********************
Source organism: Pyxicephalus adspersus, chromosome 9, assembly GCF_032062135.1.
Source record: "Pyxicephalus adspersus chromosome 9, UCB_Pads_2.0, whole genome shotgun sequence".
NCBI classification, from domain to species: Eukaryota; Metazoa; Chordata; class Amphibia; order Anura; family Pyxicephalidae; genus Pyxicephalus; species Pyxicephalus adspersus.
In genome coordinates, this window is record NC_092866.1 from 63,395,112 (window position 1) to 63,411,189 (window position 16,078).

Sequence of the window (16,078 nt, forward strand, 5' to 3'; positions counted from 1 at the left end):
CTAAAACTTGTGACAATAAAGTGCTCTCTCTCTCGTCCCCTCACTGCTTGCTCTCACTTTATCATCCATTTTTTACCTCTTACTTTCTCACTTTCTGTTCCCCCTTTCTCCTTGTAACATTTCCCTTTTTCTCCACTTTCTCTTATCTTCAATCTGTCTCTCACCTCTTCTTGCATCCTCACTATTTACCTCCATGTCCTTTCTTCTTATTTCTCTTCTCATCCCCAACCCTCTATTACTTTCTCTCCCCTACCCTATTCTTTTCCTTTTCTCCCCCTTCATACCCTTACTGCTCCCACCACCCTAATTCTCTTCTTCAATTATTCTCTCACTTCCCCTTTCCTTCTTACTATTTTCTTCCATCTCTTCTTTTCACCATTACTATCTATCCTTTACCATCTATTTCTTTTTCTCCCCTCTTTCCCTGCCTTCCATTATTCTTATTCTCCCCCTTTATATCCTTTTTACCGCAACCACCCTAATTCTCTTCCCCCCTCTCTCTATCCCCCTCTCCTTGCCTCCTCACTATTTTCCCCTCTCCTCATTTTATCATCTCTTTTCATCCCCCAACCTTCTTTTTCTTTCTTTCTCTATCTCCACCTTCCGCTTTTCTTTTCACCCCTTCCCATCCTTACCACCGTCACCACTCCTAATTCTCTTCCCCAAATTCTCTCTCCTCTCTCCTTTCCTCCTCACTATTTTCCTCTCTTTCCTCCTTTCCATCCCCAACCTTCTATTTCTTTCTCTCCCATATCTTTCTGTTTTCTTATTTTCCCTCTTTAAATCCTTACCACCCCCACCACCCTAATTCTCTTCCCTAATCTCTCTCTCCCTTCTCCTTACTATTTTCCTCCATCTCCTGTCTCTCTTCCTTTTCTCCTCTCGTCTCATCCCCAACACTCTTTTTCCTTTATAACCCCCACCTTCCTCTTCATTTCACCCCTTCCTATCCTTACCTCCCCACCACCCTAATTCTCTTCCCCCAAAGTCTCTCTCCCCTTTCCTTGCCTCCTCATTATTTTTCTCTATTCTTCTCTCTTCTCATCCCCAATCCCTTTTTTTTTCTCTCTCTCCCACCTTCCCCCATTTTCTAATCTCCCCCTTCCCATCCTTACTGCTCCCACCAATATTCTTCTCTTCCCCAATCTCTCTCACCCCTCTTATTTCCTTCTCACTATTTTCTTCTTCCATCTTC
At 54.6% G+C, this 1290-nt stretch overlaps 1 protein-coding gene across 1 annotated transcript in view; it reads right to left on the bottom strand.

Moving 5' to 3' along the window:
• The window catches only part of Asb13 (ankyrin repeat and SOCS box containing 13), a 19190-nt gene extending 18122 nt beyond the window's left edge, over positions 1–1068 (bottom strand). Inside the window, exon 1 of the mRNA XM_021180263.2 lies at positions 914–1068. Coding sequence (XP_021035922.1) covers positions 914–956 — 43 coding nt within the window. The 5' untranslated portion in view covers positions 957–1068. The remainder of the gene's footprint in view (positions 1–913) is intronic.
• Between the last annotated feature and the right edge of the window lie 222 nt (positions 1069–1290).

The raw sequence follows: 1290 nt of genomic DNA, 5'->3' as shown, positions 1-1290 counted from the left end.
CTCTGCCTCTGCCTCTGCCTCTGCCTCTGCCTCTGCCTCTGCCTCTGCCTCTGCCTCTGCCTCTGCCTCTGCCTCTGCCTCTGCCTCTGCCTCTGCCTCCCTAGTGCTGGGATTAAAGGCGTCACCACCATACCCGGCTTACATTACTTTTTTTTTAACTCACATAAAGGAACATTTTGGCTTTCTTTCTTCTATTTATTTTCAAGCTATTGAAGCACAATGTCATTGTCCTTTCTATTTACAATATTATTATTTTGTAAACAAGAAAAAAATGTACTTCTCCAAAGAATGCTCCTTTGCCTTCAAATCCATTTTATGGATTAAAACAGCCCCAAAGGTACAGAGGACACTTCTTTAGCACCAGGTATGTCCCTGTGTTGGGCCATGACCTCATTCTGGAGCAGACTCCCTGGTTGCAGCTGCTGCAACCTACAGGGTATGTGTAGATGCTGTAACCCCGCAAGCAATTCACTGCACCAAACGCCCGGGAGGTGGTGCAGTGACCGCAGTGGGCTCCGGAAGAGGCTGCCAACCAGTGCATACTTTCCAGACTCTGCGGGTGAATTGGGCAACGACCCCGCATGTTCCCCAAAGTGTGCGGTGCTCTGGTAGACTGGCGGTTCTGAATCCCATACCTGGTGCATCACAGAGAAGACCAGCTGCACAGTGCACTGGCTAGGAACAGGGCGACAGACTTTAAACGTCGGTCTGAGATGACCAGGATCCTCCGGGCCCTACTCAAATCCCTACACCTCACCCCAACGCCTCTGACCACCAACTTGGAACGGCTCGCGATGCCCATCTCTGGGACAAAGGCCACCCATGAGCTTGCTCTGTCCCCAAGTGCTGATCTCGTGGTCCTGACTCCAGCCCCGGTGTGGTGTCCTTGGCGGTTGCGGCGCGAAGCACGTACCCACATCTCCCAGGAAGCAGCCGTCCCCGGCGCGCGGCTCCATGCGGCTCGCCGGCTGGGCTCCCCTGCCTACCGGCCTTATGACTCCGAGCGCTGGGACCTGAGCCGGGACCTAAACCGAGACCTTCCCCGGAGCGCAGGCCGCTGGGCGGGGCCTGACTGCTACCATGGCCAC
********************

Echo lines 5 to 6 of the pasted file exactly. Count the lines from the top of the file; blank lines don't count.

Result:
Sequence of the window (16,078 nt, forward strand, 5' to 3'; positions counted from 1 at the left end):
CTAAAACTTGTGACAATAAAGTGCTCTCTCTCTCGTCCCCTCACTGCTTGCTCTCACTTTATCATCCATTTTTTACCTCTTACTTTCTCACTTTCTGTTCCCCCTTTCTCCTTGTAACATTTCCCTTTTTCTCCACTTTCTCTTATCTTCAATCTGTCTCTCACCTCTTCTTGCATCCTCACTATTTACCTCCATGTCCTTTCTTCTTATTTCTCTTCTCATCCCCAACCCTCTATTACTTTCTCTCCCCTACCCTATTCTTTTCCTTTTCTCCCCCTTCATACCCTTACTGCTCCCACCACCCTAATTCTCTTCTTCAATTATTCTCTCACTTCCCCTTTCCTTCTTACTATTTTCTTCCATCTCTTCTTTTCACCATTACTATCTATCCTTTACCATCTATTTCTTTTTCTCCCCTCTTTCCCTGCCTTCCATTATTCTTATTCTCCCCCTTTATATCCTTTTTACCGCAACCACCCTAATTCTCTTCCCCCCTCTCTCTATCCCCCTCTCCTTGCCTCCTCACTATTTTCCCCTCTCCTCATTTTATCATCTCTTTTCATCCCCCAACCTTCTTTTTCTTTCTTTCTCTATCTCCACCTTCCGCTTTTCTTTTCACCCCTTCCCATCCTTACCACCGTCACCACTCCTAATTCTCTTCCCCAAATTCTCTCTCCTCTCTCCTTTCCTCCTCACTATTTTCCTCTCTTTCCTCCTTTCCATCCCCAACCTTCTATTTCTTTCTCTCCCATATCTTTCTGTTTTCTTATTTTCCCTCTTTAAATCCTTACCACCCCCACCACCCTAATTCTCTTCCCTAATCTCTCTCTCCCTTCTCCTTACTATTTTCCTCCATCTCCTGTCTCTCTTCCTTTTCTCCTCTCGTCTCATCCCCAACACTCTTTTTCCTTTATAACCCCCACCTTCCTCTTCATTTCACCCCTTCCTATCCTTACCTCCCCACCACCCTAATTCTCTTCCCCCAAAGTCTCTCTCCCCTTTCCTTGCCTCCTCATTATTTTTCTCTATTCTTCTCTCTTCTCATCCCCAATCCCTTTTTTTTTCTCTCTCTCCCACCTTCCCCCATTTTCTAATCTCCCCCTTCCCATCCTTACTGCTCCCACCAATATTCTTCTCTTCCCCAATCTCTCTCACCCCTCTTATTTCCTTCTCACTATTTTCTTCTTCCATCTTC